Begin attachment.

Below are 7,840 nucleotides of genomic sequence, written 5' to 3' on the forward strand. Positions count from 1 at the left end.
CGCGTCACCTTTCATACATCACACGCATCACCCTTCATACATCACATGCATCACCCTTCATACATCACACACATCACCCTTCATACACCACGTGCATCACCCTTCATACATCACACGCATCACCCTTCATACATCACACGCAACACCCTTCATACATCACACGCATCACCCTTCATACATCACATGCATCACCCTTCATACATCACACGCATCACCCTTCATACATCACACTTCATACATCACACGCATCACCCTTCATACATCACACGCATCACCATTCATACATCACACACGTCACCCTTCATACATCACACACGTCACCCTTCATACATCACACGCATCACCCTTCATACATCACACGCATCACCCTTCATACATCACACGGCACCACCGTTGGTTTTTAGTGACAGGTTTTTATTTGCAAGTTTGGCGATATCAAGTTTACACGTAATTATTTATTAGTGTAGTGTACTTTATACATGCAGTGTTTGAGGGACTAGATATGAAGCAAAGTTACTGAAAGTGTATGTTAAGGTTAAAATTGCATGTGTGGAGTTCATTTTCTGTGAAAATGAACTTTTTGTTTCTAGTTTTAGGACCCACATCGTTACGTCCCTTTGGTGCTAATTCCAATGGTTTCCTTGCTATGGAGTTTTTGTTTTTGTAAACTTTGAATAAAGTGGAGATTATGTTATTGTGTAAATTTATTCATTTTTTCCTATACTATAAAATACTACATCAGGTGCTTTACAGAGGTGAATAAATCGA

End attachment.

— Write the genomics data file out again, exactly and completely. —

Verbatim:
Below are 7,840 nucleotides of genomic sequence, written 5' to 3' on the forward strand. Positions count from 1 at the left end.
CGCGTCACCTTTCATACATCACACGCATCACCCTTCATACATCACATGCATCACCCTTCATACATCACACACATCACCCTTCATACACCACGTGCATCACCCTTCATACATCACACGCATCACCCTTCATACATCACACGCAACACCCTTCATACATCACACGCATCACCCTTCATACATCACATGCATCACCCTTCATACATCACACGCATCACCCTTCATACATCACACTTCATACATCACACGCATCACCCTTCATACATCACACGCATCACCATTCATACATCACACACGTCACCCTTCATACATCACACACGTCACCCTTCATACATCACACGCATCACCCTTCATACATCACACGCATCACCCTTCATACATCACACGGCACCACCGTTGGTTTTTAGTGACAGGTTTTTATTTGCAAGTTTGGCGATATCAAGTTTACACGTAATTATTTATTAGTGTAGTGTACTTTATACATGCAGTGTTTGAGGGACTAGATATGAAGCAAAGTTACTGAAAGTGTATGTTAAGGTTAAAATTGCATGTGTGGAGTTCATTTTCTGTGAAAATGAACTTTTTGTTTCTAGTTTTAGGACCCACATCGTTACGTCCCTTTGGTGCTAATTCCAATGGTTTCCTTGCTATGGAGTTTTTGTTTTTGTAAACTTTGAATAAAGTGGAGATTATGTTATTGTGTAAATTTATTCATTTTTTCCTATACTATAAAATACTACATCAGGTGCTTTACAGAGGTGAATAAATCGA